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Saudi cleric: women need not wear abaya robe in public

Saudi cleric: women need not wear abaya robe in public

Saudi Sheikh Abdullah al-Mutlaq told on Friday that while Saudi women should dress modestly, that doesn’t mean they should just wear the abaya robe in public. Since Friday, women in the Kingdom can say abaya good-bye, Newsweek reports.

Sheikh Abdullah al-Mutlaq in his Friday’s interview for Reuters said that more than 90 percent of pious Muslim women in the Muslim world do not wear abayas. It is pretty logically for Saudi ruler to not force people to wear abayas in Saudi Arabia as well. A member of the council of senior scholars – the kingdom’s highest religious body, the abaya-free rule is the latest sign of a far-reaching liberalisation drive launched by Crown Prince.

Mohammed bin Salman has recently introduced a series of reforms in favour of women as the kingdom prepares for a post-oil era. Saudi Arabia last month allowed women to enter a football stadium for the first time to watch a match. The move came four months after the kingdom announced an end to a long-standing ban on women driving – a major change to the country’s ultra-conservative social order. The young generation of Saudis adores their  Crown Prince who is the most progressive ruler ever.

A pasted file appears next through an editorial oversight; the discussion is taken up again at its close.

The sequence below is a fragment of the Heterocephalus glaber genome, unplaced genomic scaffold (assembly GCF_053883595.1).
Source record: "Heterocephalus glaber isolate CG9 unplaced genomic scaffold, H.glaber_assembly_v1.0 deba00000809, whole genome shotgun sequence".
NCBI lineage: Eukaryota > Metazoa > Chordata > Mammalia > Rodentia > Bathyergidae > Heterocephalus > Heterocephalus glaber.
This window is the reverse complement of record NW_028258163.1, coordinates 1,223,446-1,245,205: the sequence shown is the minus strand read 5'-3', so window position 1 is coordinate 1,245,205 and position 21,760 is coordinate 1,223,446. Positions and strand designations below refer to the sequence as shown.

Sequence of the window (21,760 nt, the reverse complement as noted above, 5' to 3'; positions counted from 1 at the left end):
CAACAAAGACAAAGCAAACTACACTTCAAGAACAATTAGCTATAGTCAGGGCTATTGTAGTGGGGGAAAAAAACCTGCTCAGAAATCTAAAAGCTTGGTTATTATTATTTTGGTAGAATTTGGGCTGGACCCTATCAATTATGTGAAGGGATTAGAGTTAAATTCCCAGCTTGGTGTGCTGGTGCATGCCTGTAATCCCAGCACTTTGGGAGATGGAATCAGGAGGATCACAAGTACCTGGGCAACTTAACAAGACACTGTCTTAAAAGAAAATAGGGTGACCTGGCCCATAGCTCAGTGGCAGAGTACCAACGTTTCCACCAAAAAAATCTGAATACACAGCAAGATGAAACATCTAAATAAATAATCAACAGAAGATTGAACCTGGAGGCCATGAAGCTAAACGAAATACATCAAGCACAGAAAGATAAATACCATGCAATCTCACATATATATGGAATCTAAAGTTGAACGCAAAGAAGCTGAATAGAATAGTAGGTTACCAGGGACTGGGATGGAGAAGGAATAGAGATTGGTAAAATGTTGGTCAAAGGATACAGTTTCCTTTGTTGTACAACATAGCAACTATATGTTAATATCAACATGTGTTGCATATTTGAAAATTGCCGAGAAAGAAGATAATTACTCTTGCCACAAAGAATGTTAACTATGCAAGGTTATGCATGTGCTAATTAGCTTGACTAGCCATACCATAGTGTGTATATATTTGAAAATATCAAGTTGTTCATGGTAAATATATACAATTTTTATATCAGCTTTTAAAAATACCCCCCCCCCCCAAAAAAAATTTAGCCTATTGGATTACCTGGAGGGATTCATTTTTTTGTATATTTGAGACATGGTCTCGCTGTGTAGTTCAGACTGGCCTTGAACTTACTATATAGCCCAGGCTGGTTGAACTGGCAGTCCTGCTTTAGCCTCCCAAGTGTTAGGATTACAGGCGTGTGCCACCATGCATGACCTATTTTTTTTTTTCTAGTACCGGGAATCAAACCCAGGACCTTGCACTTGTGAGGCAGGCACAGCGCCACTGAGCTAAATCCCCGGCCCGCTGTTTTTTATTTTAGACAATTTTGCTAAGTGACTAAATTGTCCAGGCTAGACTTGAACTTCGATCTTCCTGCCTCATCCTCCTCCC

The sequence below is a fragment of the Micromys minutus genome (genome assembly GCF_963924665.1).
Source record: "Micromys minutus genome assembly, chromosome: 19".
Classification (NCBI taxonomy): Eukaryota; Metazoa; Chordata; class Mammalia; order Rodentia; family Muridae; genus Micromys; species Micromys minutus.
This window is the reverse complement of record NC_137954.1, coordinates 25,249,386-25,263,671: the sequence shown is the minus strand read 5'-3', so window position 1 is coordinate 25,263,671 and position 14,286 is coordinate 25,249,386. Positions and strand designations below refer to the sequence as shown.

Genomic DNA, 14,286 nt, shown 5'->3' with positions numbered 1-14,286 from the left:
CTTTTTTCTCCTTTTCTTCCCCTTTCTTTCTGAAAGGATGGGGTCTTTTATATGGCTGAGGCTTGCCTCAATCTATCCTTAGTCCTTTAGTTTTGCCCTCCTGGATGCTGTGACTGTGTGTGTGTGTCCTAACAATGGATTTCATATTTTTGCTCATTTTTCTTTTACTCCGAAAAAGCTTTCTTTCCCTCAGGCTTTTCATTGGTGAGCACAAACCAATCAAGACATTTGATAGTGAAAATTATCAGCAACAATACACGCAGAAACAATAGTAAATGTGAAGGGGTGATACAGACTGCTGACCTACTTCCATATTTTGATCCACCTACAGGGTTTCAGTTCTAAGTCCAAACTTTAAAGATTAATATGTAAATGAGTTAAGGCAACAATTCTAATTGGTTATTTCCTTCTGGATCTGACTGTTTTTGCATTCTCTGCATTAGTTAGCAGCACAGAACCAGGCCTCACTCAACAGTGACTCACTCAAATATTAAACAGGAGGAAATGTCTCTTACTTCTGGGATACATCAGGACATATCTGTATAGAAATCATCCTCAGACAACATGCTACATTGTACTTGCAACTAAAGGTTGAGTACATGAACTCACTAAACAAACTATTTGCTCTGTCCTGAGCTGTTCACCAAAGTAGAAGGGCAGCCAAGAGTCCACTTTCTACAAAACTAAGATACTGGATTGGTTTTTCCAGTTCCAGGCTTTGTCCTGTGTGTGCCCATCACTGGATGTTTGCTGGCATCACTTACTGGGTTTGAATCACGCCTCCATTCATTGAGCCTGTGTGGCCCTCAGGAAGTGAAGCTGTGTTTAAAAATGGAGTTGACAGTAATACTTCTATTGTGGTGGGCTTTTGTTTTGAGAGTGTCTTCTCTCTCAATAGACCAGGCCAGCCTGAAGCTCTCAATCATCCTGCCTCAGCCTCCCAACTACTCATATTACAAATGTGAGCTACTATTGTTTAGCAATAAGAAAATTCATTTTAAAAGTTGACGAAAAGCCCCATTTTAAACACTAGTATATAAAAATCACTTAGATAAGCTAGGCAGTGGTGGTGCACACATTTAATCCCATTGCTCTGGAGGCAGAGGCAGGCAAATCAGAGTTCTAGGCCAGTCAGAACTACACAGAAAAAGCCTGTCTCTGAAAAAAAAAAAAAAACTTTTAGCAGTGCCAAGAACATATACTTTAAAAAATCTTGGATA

Saudi Arabia: women still face a number of restrictions

The government has not said whether it will change the law, but this is the first such comment from a senior religious figure. Under Saudi Arabia’s existing guardianship system, a male family member – normally the father, husband or brother – must grant permission for a woman’s study, travel and a host of other activities.

Sheikh Mutlaq’s comment sparked a host of reactions on social media, including from other clerics who backed his statement.

As Saudi Twitter user commented:

“Chastity and morality should not be tied to a piece of cloth.”

Bin Salman has expressed interest in reforming all of the Muslim cultures and wants all religions to be accepted in a country that is extremely conservative.

“We are returning to what we were before — a country of moderate Islam that is open to all religions and to the world. We will not spend the next 30 years of our lives dealing with destructive ideas. We will destroy them today,”

Salman said last year.